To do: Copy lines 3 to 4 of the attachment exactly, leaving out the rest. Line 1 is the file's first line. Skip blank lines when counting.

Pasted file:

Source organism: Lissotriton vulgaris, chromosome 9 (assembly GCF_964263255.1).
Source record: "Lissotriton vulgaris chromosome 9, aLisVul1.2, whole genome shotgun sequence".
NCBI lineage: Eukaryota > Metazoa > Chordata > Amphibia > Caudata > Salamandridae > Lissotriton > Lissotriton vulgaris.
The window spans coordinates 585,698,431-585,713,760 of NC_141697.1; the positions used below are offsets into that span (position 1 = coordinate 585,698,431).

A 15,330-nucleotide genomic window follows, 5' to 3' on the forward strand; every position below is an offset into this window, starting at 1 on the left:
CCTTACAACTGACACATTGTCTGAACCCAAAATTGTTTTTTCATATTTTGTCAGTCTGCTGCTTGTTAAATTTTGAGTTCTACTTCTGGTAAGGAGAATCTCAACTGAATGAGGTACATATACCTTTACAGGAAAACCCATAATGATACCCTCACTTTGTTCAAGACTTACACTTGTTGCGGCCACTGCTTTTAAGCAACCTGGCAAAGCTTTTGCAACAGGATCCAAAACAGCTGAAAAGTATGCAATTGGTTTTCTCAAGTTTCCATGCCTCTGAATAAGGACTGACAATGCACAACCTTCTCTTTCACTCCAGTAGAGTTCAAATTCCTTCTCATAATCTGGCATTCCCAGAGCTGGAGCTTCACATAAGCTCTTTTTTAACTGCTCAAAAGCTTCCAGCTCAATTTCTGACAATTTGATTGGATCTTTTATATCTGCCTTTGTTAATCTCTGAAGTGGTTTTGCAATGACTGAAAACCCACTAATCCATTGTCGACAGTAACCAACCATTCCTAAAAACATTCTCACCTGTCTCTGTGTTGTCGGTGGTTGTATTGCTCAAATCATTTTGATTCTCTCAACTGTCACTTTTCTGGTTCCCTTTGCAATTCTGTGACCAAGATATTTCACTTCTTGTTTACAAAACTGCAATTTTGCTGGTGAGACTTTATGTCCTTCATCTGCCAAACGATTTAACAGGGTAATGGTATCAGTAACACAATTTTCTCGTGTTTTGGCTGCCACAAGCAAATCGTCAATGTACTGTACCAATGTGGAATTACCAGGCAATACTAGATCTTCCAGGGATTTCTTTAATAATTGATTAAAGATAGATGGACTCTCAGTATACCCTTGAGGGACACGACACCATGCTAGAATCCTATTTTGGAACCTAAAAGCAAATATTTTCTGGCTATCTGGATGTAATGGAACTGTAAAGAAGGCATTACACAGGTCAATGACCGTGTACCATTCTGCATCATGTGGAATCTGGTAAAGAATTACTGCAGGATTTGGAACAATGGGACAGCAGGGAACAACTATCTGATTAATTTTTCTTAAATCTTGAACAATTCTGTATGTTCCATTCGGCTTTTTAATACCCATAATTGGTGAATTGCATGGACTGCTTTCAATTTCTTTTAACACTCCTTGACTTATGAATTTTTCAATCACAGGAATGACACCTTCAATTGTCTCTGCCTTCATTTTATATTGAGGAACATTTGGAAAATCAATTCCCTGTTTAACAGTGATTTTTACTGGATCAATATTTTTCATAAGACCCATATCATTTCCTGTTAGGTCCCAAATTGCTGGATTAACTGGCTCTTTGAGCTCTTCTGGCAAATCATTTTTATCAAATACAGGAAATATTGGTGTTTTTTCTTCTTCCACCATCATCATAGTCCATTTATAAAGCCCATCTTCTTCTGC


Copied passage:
NCBI lineage: Eukaryota > Metazoa > Chordata > Amphibia > Caudata > Salamandridae > Lissotriton > Lissotriton vulgaris.
The window spans coordinates 585,698,431-585,713,760 of NC_141697.1; the positions used below are offsets into that span (position 1 = coordinate 585,698,431).